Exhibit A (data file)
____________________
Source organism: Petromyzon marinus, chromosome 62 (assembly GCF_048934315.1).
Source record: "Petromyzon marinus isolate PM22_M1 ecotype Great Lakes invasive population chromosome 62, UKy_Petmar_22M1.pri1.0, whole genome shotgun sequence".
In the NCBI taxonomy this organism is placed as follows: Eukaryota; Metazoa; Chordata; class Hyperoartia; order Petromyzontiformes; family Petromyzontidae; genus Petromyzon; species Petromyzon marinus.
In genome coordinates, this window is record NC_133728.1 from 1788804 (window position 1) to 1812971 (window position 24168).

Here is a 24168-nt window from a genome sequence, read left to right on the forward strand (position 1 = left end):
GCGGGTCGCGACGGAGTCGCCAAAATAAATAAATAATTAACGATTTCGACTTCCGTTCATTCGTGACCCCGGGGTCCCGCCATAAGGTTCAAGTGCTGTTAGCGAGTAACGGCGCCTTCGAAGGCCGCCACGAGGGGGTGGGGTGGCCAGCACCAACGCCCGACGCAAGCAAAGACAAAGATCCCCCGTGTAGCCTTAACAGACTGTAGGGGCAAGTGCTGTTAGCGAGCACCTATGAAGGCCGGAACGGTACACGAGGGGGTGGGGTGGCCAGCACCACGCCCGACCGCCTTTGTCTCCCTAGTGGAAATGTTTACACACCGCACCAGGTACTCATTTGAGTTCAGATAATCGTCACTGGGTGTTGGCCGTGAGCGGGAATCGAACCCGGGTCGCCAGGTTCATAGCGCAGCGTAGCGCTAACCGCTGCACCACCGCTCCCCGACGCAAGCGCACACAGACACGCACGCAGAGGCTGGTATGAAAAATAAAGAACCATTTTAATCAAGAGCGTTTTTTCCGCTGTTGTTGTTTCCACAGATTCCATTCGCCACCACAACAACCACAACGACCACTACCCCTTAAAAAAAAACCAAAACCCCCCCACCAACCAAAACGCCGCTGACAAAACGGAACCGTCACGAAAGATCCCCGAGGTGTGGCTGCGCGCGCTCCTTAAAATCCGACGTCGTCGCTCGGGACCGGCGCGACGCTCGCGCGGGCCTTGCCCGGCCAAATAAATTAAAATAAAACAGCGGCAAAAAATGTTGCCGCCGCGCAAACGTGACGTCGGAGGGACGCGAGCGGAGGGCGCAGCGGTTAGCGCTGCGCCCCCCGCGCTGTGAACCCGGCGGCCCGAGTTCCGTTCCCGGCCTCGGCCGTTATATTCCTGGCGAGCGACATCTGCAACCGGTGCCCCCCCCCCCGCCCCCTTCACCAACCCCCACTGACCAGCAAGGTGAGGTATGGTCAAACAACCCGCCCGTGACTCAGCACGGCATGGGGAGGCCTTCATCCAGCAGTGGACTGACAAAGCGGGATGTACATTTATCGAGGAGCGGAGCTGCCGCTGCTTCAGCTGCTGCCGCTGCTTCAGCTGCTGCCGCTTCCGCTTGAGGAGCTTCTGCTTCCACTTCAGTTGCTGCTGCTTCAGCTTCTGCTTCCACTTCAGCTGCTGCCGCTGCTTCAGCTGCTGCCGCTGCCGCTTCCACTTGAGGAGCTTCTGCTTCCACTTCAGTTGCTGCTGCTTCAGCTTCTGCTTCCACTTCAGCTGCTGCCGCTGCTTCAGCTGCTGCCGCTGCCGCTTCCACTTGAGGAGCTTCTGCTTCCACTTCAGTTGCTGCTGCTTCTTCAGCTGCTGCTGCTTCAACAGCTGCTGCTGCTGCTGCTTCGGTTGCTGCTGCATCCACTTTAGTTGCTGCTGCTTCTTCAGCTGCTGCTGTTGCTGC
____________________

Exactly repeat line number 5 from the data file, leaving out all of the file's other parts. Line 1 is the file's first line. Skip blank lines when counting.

Here is a 24168-nt window from a genome sequence, read left to right on the forward strand (position 1 = left end):